Project TEACH Solutions Session

After five weeks of virtual expert panel discussions, Raincoast and partners are inviting scientists, students, community members, and policymakers to gather for an afternoon of discussion around developing stronger environmental protections within the Capital Regional District and beyond.

In an effort to bring experts, advocates, and decision makers together to better understand how to better protect intact ecosystems and therefore maintain climate resilience, Raincoast and Coexisting with Carnivores Alliance (CwCA) partnered with the Applied Conservation Science Lab at University of Victoria and the Wildlife Coexistence Lab at University of BC to create Project TEACH (Talking about Ecology and Aims for Conserving Habitat).

Project TEACH began with five webinar episodes, presented every Thursday between May 12 and June 9, 2022. Each episode featured  a panel of three experts who explored landscape-level impacts of human decision-making focused on such themes as human/carnivore connections and the balancing act between conservation and recreation. On June 23rd, the teachings from these sessions will be mobilized at an in-person gathering we are calling the Solutions Session. This event will be hosted at University of Victoria from 1PM- 4PM. It is free to attend and  open to the public, with special invitations extended to students, scientists, municipal decision-makers, and First Nation experts and community members. 

The session will open with an all-star panel featuring talks by Deborah Curran, Lauren Eckert, and Chief Gordon Planes, moderated by Dr. Andy MacKinnon. We will then move into a brainstorming session to  explore pathways for mobilizing the knowledge shared throughout the Project TEACH series to inform stronger environmental protections within the CRD and beyond. These sessions will be moderated by different members of the Project TEACH team including Dr. Cole Burton, Nitya Chari Harris, and Alastair Craighead. This event will also be live streamed to ensure it is accessible to those who may not be able to attend in person. 

Following the Solutions Session, project partners will compile the science shared by expert panelists and the feedback collected from session attendees into a final report tol be delivered to municipal councilors and Islands Trustees this summer. By making science accessible and providing opportunities to engage with experts and policy-makers, we hope that this session will empower community members to participate in local decision-making thus contributing to the “culture of conservation” our project partners are working together to encourage. 

Wolves on a beach.
Photo by Steve Woods.

Background on Project TEACH

In winter of 2021, Raincoast Conservation Foundation met with the CwCA to explore synergies between our two organizations’ efforts to improve protections of the Coastal Douglas-fir (CDF) and Coastal Western Hemlock (CWH) habitats characteristic of southern and northern Vancouver Island respectively.  This discussion was necessitated by increasing anxiety within our conservation communities around shifting management objectives and priorities within the Capital Regional District (CRD)’s protected places. In 2008, the CRD signed the BC Climate Action Charter and committed to advancing efforts to mitigate, reduce, and adapt to climate change impacts.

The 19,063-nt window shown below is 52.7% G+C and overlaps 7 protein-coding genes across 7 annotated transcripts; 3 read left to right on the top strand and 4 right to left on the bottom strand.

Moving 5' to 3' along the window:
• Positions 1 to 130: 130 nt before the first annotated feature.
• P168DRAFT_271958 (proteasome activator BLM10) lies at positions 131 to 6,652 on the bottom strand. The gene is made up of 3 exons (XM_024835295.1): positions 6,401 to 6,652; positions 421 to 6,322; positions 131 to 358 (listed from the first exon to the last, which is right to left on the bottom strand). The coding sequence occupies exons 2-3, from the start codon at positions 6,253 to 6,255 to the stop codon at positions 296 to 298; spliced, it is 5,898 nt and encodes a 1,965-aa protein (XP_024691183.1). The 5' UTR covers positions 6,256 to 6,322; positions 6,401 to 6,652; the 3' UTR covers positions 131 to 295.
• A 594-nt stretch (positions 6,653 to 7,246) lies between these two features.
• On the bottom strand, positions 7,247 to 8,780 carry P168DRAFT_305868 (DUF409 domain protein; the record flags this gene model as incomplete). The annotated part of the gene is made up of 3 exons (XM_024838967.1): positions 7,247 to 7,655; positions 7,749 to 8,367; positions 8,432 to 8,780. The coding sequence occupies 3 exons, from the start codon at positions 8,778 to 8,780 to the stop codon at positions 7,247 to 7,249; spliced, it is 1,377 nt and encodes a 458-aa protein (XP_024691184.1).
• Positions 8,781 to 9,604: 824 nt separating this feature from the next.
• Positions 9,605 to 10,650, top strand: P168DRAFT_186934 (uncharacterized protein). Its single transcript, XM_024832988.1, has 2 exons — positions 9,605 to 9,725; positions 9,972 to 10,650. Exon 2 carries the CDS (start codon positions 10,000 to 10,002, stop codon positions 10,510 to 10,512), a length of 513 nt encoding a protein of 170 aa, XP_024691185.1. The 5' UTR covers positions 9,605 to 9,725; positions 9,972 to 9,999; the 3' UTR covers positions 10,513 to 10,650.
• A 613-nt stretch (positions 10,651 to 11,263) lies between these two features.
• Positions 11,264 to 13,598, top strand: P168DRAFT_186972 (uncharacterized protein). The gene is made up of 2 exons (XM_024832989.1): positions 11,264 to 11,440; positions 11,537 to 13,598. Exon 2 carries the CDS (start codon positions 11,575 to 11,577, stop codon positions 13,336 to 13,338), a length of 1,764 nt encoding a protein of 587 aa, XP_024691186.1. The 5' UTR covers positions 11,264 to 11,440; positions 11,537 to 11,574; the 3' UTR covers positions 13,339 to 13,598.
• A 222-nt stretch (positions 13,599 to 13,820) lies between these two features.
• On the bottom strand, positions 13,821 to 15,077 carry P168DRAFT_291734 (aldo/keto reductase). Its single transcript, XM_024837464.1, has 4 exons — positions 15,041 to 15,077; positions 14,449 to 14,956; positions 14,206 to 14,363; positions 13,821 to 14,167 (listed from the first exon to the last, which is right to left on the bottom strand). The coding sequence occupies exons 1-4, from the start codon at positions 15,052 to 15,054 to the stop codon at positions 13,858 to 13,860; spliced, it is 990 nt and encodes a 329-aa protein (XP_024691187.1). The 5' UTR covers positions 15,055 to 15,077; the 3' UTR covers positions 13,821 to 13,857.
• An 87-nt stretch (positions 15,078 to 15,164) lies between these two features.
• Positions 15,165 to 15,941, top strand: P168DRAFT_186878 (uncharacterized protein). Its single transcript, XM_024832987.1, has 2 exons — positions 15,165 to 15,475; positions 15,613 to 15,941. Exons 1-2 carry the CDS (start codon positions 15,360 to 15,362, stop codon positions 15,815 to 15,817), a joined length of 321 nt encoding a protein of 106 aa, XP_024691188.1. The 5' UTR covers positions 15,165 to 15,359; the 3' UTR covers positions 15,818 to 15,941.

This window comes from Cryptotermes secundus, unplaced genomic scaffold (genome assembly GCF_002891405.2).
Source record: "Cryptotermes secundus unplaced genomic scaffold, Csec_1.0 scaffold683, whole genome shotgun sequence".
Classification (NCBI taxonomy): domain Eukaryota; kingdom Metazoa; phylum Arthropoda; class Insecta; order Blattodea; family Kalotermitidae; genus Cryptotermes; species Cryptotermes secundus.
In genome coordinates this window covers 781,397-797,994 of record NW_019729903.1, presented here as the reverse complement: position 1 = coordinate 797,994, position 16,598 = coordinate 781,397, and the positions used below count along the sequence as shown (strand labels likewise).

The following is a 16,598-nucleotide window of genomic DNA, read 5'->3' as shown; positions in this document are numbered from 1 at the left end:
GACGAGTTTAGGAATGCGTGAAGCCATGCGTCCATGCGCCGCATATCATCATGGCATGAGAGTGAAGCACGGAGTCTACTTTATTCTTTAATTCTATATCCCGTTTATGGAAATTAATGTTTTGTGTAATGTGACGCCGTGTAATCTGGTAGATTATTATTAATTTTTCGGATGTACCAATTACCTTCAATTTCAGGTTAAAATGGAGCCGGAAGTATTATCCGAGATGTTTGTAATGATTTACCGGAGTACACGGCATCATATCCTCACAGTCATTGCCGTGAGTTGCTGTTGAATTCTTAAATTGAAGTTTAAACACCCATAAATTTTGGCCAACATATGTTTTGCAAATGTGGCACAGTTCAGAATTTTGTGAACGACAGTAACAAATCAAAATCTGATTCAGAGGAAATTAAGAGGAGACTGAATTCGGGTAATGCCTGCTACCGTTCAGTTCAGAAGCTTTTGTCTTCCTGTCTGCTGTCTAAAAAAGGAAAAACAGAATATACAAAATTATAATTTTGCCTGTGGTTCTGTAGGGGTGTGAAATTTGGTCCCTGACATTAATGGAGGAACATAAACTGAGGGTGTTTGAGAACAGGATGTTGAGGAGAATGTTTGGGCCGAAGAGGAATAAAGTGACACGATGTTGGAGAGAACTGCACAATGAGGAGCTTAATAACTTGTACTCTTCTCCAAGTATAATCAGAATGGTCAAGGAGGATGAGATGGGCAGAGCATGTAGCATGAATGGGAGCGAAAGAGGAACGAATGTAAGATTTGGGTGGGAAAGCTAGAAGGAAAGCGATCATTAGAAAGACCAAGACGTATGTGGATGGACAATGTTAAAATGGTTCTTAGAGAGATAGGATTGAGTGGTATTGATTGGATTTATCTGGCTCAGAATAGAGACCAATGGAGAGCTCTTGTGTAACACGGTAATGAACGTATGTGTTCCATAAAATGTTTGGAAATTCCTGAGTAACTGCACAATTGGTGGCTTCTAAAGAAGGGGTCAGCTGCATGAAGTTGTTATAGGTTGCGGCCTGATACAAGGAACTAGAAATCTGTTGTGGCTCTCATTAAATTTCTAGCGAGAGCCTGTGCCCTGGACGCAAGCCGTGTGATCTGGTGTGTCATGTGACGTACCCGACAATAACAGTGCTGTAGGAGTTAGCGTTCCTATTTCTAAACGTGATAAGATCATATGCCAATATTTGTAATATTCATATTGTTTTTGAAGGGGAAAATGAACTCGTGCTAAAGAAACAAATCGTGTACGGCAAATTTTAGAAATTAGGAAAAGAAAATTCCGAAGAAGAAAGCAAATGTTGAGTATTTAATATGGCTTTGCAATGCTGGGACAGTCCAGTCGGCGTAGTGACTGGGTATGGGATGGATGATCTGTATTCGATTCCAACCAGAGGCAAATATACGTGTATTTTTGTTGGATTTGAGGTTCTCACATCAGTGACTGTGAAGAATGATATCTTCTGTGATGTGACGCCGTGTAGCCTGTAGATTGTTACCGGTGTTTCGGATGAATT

Nearly a decade later in 2019, the CRD Board prioritized “Climate Action and Environmental Stewardship,” declared a climate emergency, and made a commitment to contribute to limiting global warming to 1.5°C above pre-industrial levels. Since then catastrophic wildfires, flood-induced landslides, and an unprecedented heat dome have demonstrated the amplitude of climate change consequences on British Columbia’s landscape, which are only expected to increase in frequency and severity as time goes on. The time for timid environmental protection policy has long since passed. 

Yet, the recent Regional Parks Strategic Plan Update has not reflected the climate commitments made by the CRD in 2019. Since settlement, rampant ecological degradation has occurred throughout this region, leaving only fragments of the abundance and biodiversity stewarded by Coast Salish Nations since time immemorial. In recent decades, environmental organizations, First Nations communities, and passionate individuals have tirelessly advocated for the limited pockets of protection that currently exist. Communities continue to be called on to defend existing natural places that were already presumed protected, while also campaigning to protect the few intact ecosystems that remain on the landscape.

You can help

Raincoast’s in-house scientists, collaborating graduate students, postdoctoral fellows, and professors make us unique among conservation groups. We work with First Nations, academic institutions, government, and other NGOs to build support and inform decisions that protect aquatic and terrestrial ecosystems, and the wildlife that depend on them. We conduct ethically applied, process-oriented, and hypothesis-driven research that has immediate and relevant utility for conservation deliberations and the collective body of scientific knowledge.

We investigate to understand coastal species and processes. We inform by bringing science to decision-makers and communities. We inspire action to protect wildlife and wildlife habitats.

Coastal wolf with a salmon in its month.
Photo by Dene Rossouw.